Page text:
Will the army and ISI chiefs be sacked? Will they act before they are? Will the politicians gang up together for the first time? Where does that traditional legitimiser of constitutional deviations, the Supreme Court, stand today? How will allies react, how will our traditional master America? If functionaries are not under the government’s constitutional command, it is normal to replace them. Ah! But therein lies the rub. It’s not easy to pass the buck for the current mess exclusively on to one of the government’s own organs thinking that it might mask its own horrible governance and corruption. Sadly, the public perception of the PM’s honesty and competence is not an epitome of probity. So when, instead of discharging his constitutional duty of removing the “state within a state” the prime minister decides to bleat on about it in parliament, he only proclaims his government’s impotence and makes a sorry sight of himself. Has this just dawned on him after four years? Why did he not act earlier? Or has the army only just become a “state within a state”?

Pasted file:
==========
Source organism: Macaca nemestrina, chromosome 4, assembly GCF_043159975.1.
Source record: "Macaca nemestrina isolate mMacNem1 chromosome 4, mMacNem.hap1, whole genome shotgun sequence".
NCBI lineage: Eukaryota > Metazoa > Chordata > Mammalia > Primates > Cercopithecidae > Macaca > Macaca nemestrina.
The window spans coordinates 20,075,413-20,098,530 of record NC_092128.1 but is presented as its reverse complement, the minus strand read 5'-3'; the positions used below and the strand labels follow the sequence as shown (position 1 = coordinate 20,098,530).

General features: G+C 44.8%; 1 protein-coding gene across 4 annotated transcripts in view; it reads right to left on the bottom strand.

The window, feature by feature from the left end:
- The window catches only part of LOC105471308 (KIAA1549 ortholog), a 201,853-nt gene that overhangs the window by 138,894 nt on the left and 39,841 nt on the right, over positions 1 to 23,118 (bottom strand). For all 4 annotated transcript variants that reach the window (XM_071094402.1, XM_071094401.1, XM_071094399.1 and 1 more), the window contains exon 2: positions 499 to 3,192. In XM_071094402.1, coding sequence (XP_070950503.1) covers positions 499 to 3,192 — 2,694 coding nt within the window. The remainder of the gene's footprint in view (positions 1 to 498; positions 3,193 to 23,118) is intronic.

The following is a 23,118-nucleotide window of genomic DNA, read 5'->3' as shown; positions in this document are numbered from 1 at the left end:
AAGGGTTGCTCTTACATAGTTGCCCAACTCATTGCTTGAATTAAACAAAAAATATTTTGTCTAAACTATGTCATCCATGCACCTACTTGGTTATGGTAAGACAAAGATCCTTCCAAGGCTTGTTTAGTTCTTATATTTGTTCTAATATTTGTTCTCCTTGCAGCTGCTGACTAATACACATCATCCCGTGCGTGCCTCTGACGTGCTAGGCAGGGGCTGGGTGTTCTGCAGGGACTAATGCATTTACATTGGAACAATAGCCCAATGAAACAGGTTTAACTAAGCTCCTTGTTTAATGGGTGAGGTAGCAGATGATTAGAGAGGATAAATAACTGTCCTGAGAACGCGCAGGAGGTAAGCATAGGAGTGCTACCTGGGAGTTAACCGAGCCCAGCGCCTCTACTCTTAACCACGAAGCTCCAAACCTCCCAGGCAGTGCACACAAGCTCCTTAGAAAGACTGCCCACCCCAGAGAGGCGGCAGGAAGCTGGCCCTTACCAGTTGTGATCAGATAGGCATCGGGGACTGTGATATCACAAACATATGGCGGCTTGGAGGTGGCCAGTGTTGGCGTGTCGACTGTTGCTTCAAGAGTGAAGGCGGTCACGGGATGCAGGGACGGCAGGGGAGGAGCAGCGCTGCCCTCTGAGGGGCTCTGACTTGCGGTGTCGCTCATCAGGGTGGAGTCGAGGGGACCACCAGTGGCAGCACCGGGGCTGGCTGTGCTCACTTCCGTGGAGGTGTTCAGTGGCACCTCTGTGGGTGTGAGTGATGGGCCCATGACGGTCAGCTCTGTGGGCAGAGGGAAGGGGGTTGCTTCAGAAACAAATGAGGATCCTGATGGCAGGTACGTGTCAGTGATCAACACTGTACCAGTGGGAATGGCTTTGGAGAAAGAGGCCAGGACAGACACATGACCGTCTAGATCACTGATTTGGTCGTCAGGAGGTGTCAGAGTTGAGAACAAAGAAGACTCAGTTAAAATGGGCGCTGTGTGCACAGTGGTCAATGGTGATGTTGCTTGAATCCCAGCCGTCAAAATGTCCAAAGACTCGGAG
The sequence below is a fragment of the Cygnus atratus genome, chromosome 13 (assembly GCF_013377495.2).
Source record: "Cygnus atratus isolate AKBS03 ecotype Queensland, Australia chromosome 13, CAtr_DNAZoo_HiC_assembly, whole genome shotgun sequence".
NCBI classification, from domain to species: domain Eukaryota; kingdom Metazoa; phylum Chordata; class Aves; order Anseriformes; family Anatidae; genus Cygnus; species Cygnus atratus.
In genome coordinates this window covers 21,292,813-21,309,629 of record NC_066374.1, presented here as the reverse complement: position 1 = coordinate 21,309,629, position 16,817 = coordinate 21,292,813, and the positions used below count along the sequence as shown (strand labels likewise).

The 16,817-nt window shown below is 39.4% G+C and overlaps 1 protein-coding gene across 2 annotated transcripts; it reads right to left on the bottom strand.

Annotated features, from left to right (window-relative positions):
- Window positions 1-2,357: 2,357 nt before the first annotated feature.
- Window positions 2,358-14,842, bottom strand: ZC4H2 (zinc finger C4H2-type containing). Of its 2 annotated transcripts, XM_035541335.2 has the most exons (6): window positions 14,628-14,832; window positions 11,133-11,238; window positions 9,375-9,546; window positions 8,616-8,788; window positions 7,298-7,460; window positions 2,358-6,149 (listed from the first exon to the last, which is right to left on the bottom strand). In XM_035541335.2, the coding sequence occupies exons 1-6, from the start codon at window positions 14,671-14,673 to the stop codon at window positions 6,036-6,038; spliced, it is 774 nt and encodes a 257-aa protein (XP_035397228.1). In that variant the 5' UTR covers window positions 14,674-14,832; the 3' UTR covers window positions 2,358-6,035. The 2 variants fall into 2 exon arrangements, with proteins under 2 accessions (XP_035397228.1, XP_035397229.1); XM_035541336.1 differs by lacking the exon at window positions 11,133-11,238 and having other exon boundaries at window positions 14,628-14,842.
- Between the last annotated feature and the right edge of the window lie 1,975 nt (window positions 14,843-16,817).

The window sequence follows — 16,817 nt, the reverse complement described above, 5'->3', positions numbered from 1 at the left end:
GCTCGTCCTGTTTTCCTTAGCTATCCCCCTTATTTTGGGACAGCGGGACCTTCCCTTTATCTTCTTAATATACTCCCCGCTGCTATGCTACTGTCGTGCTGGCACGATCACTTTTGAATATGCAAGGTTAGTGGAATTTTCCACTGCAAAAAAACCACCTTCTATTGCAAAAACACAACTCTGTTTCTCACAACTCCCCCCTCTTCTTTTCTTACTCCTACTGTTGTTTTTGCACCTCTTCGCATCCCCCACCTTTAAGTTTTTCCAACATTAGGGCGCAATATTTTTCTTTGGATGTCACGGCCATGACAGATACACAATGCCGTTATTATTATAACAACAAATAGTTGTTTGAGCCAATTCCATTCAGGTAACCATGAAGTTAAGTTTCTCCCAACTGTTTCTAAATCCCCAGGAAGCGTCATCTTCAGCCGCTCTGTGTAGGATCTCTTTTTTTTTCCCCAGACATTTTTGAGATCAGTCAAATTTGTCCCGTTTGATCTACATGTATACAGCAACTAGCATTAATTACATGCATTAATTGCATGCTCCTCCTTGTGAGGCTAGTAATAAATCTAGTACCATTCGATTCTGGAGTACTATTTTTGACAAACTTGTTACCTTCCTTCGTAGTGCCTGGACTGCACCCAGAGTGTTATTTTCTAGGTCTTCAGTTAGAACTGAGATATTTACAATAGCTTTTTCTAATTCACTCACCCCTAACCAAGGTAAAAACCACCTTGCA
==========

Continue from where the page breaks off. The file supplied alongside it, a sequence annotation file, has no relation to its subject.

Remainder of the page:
What conclusions is one to draw then? That Gilani is reacting to intelligence that the army is about to act? Many a government has bitten the dust because it placed too much trust in intelligence. Is he preparing the public mind for action by the government? Or is he preparing the ground for his role after losing power and becoming a political martyr? One cannot be sure and no one knows what the future holds. So don’t blame Pakistanis for being on tenterhooks. Any normal person would.